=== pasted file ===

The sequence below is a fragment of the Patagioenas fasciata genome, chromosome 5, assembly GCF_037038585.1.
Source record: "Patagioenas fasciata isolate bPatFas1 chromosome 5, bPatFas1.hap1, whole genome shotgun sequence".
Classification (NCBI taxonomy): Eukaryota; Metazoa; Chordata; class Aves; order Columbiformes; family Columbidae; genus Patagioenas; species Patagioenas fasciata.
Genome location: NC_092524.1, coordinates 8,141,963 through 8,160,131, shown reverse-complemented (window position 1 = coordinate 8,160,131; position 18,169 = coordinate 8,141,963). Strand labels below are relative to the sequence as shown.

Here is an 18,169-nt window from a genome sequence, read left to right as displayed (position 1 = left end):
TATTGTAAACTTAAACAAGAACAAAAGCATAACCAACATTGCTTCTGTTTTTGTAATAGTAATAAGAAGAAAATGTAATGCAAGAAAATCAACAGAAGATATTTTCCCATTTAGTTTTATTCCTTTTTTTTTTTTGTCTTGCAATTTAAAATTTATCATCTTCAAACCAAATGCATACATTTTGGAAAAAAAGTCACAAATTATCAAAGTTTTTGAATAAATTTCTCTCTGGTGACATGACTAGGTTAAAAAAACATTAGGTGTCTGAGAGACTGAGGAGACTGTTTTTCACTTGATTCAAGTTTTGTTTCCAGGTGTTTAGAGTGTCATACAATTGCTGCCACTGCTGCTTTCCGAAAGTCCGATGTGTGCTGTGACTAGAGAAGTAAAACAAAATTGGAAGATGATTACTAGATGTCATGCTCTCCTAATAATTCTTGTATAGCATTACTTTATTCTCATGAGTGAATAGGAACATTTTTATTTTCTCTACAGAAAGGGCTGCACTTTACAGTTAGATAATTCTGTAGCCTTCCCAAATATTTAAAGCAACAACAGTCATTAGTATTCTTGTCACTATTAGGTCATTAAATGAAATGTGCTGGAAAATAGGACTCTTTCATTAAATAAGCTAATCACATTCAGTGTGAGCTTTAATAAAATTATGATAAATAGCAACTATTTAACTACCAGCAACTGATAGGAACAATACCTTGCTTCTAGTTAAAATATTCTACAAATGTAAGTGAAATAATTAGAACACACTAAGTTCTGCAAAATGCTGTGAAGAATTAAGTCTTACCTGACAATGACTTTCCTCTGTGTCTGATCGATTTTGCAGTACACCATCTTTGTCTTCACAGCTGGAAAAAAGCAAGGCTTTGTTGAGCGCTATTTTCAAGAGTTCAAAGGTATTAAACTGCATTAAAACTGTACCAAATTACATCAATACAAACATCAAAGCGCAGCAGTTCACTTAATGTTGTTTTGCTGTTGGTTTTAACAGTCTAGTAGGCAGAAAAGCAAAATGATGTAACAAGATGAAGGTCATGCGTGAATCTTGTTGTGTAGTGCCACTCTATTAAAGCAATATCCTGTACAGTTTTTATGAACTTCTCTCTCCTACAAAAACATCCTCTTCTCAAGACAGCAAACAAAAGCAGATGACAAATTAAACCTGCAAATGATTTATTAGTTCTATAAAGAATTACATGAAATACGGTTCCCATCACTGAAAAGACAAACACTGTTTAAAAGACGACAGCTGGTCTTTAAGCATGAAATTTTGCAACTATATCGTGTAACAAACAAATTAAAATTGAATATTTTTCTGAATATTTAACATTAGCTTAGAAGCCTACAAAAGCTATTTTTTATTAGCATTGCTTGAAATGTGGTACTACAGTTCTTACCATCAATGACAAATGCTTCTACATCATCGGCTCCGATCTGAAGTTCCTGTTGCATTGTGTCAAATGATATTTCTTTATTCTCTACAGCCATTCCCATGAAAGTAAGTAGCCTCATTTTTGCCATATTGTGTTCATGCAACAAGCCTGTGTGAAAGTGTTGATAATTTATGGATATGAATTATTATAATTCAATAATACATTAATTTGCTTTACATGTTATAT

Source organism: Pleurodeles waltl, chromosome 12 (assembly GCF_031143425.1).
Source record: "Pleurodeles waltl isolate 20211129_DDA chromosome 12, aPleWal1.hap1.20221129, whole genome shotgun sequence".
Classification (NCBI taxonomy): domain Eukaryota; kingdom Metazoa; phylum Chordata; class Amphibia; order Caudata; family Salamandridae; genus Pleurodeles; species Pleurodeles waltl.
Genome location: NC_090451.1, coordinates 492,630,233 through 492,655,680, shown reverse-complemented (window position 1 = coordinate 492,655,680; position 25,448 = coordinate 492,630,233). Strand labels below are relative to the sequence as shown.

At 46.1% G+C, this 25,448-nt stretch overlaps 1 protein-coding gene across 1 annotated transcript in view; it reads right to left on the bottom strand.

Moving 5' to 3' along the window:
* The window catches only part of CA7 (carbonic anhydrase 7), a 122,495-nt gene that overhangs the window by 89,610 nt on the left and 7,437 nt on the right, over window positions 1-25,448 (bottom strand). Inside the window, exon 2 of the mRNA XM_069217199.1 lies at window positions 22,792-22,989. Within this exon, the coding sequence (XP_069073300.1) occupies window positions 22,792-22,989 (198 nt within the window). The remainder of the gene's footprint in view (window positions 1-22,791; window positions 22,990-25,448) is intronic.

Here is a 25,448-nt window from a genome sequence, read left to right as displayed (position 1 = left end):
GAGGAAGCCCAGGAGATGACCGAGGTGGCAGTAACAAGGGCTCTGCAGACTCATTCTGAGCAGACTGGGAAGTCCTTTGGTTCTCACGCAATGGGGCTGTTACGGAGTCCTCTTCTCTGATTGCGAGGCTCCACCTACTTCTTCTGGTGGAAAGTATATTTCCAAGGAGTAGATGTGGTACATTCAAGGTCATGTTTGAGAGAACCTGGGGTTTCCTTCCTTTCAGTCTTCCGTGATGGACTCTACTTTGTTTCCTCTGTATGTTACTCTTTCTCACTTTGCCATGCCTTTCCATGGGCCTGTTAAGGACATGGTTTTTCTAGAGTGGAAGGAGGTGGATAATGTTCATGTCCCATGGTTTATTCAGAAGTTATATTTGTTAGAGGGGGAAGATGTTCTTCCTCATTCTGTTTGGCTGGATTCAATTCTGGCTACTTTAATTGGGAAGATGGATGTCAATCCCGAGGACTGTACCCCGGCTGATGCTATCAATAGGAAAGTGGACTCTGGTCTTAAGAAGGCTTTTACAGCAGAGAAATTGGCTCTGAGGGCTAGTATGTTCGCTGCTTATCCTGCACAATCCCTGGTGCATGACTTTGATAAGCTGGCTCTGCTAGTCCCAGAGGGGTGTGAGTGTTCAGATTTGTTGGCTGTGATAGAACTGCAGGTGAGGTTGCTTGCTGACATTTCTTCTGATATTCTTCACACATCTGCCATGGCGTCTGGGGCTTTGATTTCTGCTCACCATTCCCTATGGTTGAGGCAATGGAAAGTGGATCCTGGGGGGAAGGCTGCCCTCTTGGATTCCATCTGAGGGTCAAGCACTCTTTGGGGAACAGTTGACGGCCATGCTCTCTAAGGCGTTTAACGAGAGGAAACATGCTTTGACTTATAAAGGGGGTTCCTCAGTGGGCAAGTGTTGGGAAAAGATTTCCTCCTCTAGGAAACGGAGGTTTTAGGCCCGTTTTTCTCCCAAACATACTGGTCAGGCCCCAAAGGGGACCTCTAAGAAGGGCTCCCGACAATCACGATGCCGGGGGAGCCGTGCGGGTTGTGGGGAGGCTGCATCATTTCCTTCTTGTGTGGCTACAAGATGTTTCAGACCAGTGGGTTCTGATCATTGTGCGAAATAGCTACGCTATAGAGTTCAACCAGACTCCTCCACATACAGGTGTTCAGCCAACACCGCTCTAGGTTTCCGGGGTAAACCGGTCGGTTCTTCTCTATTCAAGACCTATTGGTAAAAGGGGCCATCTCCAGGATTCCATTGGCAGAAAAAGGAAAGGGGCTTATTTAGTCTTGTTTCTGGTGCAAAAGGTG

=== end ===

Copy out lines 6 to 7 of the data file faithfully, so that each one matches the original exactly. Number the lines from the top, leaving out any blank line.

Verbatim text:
TATTGTAAACTTAAACAAGAACAAAAGCATAACCAACATTGCTTCTGTTTTTGTAATAGTAATAAGAAGAAAATGTAATGCAAGAAAATCAACAGAAGATATTTTCCCATTTAGTTTTATTCCTTTTTTTTTTTTGTCTTGCAATTTAAAATTTATCATCTTCAAACCAAATGCATACATTTTGGAAAAAAAGTCACAAATTATCAAAGTTTTTGAATAAATTTCTCTCTGGTGACATGACTAGGTTAAAAAAACATTAGGTGTCTGAGAGACTGAGGAGACTGTTTTTCACTTGATTCAAGTTTTGTTTCCAGGTGTTTAGAGTGTCATACAATTGCTGCCACTGCTGCTTTCCGAAAGTCCGATGTGTGCTGTGACTAGAGAAGTAAAACAAAATTGGAAGATGATTACTAGATGTCATGCTCTCCTAATAATTCTTGTATAGCATTACTTTATTCTCATGAGTGAATAGGAACATTTTTATTTTCTCTACAGAAAGGGCTGCACTTTACAGTTAGATAATTCTGTAGCCTTCCCAAATATTTAAAGCAACAACAGTCATTAGTATTCTTGTCACTATTAGGTCATTAAATGAAATGTGCTGGAAAATAGGACTCTTTCATTAAATAAGCTAATCACATTCAGTGTGAGCTTTAATAAAATTATGATAAATAGCAACTATTTAACTACCAGCAACTGATAGGAACAATACCTTGCTTCTAGTTAAAATATTCTACAAATGTAAGTGAAATAATTAGAACACACTAAGTTCTGCAAAATGCTGTGAAGAATTAAGTCTTACCTGACAATGACTTTCCTCTGTGTCTGATCGATTTTGCAGTACACCATCTTTGTCTTCACAGCTGGAAAAAAGCAAGGCTTTGTTGAGCGCTATTTTCAAGAGTTCAAAGGTATTAAACTGCATTAAAACTGTACCAAATTACATCAATACAAACATCAAAGCGCAGCAGTTCACTTAATGTTGTTTTGCTGTTGGTTTTAACAGTCTAGTAGGCAGAAAAGCAAAATGATGTAACAAGATGAAGGTCATGCGTGAATCTTGTTGTGTAGTGCCACTCTATTAAAGCAATATCCTGTACAGTTTTTATGAACTTCTCTCTCCTACAAAAACATCCTCTTCTCAAGACAGCAAACAAAAGCAGATGACAAATTAAACCTGCAAATGATTTATTAGTTCTATAAAGAATTACATGAAATACGGTTCCCATCACTGAAAAGACAAACACTGTTTAAAAGACGACAGCTGGTCTTTAAGCATGAAATTTTGCAACTATATCGTGTAACAAACAAATTAAAATTGAATATTTTTCTGAATATTTAACATTAGCTTAGAAGCCTACAAAAGCTATTTTTTATTAGCATTGCTTGAAATGTGGTACTACAGTTCTTACCATCAATGACAAATGCTTCTACATCATCGGCTCCGATCTGAAGTTCCTGTTGCATTGTGTCAAATGATATTTCTTTATTCTCTACAGCCATTCCCATGAAAGTAAGTAGCCTCATTTTTGCCATATTGTGTTCATGCAACAAGCCTGTGTGAAAGTGTTGATAATTTATGGATATGAATTATTATAATTCAATAATACATTAATTTGCTTTACATGTTATAT

Source organism: Pleurodeles waltl, chromosome 12 (assembly GCF_031143425.1).